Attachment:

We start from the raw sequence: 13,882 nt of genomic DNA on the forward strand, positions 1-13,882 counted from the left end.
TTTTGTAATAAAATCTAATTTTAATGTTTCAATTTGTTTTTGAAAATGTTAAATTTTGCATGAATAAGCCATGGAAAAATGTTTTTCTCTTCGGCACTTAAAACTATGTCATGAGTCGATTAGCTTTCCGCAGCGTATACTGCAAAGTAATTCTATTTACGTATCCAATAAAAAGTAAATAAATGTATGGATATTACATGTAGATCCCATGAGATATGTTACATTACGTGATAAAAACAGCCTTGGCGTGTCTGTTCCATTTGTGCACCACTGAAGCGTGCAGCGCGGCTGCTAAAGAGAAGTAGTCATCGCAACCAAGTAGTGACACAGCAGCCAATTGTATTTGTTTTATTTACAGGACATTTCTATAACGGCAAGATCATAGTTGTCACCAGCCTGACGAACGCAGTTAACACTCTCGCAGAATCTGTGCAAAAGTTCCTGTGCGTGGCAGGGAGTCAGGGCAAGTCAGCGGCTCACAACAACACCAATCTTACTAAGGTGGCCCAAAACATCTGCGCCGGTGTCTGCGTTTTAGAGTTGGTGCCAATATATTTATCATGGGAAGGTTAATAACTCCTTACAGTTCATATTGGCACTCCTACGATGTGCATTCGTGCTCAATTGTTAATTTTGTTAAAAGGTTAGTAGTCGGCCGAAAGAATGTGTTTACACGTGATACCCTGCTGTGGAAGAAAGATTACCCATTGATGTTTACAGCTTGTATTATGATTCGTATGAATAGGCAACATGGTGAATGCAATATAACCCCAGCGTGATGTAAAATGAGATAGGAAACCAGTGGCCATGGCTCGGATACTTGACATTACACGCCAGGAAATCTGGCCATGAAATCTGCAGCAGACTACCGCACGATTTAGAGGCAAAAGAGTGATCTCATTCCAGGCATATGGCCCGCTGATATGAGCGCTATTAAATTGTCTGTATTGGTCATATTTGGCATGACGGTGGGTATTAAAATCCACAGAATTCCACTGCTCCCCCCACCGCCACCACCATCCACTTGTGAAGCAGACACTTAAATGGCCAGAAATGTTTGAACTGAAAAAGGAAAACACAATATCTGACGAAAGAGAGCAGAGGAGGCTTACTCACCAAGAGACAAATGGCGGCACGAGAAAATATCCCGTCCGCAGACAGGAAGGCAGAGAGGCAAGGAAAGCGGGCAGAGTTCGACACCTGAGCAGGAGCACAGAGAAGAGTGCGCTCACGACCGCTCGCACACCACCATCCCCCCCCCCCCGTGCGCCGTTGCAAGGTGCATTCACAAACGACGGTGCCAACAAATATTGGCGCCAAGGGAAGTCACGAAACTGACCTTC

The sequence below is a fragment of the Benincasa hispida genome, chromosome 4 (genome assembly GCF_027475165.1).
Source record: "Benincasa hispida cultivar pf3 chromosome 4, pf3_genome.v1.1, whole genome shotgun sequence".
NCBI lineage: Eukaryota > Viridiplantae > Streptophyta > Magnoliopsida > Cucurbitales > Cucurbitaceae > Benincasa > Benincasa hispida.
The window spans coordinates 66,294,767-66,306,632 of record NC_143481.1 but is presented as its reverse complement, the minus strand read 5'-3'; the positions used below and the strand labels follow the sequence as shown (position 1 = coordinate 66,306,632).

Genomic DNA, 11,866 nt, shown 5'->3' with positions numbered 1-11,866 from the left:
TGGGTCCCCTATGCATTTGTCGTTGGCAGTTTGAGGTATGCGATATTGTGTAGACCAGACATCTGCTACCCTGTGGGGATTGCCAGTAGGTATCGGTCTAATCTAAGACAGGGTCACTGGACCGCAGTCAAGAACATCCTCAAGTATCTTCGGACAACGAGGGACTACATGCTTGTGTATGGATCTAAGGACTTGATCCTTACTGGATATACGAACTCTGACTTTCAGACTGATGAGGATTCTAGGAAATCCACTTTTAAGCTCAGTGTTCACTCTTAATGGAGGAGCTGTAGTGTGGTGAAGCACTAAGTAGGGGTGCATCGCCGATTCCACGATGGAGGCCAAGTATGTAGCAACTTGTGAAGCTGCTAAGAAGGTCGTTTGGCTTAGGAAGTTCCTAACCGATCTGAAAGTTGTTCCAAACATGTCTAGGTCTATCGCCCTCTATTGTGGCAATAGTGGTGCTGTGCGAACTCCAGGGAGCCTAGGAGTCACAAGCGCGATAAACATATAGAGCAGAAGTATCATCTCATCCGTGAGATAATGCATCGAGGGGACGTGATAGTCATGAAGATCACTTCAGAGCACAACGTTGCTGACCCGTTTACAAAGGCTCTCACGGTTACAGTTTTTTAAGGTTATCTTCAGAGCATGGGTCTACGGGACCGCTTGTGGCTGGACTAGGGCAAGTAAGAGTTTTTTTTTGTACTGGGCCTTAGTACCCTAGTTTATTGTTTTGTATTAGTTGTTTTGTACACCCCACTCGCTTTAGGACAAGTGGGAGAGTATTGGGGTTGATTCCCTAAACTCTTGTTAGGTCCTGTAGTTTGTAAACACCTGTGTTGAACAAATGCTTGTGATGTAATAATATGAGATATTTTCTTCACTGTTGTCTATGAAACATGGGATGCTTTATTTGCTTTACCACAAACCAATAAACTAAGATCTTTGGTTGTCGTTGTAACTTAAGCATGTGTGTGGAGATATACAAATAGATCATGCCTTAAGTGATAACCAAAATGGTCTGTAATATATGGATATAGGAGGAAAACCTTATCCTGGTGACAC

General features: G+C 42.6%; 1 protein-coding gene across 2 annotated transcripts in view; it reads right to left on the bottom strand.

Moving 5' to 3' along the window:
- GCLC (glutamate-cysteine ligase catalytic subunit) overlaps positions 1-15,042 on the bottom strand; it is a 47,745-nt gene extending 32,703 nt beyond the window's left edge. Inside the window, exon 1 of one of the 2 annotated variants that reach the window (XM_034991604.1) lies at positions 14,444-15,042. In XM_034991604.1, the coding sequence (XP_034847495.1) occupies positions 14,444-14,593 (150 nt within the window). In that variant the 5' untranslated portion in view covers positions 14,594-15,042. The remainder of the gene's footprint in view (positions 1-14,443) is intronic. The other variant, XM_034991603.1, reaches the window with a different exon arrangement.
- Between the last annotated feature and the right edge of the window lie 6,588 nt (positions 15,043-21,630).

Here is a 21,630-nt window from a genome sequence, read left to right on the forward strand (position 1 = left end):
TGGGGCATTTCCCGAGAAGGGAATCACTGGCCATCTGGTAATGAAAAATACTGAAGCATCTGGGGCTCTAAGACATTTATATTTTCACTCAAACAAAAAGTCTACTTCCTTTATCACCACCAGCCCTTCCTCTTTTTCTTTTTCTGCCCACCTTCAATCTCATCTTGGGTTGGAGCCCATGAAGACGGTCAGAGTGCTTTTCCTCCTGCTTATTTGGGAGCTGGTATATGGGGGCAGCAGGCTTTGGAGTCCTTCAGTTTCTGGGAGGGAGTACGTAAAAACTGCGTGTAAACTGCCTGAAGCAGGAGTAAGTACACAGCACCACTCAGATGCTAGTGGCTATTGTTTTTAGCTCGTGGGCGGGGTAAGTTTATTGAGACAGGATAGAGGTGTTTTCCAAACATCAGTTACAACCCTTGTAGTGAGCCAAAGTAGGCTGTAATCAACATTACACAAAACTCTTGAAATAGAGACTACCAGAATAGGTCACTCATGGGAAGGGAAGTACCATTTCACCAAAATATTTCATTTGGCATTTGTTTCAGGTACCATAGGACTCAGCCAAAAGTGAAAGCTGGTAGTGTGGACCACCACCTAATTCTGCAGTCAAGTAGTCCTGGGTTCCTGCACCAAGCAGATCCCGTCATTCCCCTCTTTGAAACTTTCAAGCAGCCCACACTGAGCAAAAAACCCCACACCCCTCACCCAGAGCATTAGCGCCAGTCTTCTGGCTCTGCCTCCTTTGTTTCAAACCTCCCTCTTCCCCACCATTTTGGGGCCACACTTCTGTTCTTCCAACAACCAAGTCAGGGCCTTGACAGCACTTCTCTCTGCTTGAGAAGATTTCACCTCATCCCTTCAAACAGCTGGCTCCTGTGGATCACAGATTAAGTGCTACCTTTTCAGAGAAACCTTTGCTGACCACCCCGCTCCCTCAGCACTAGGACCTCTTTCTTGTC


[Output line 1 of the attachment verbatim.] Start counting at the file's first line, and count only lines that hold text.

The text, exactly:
We start from the raw sequence: 13,882 nt of genomic DNA on the forward strand, positions 1-13,882 counted from the left end.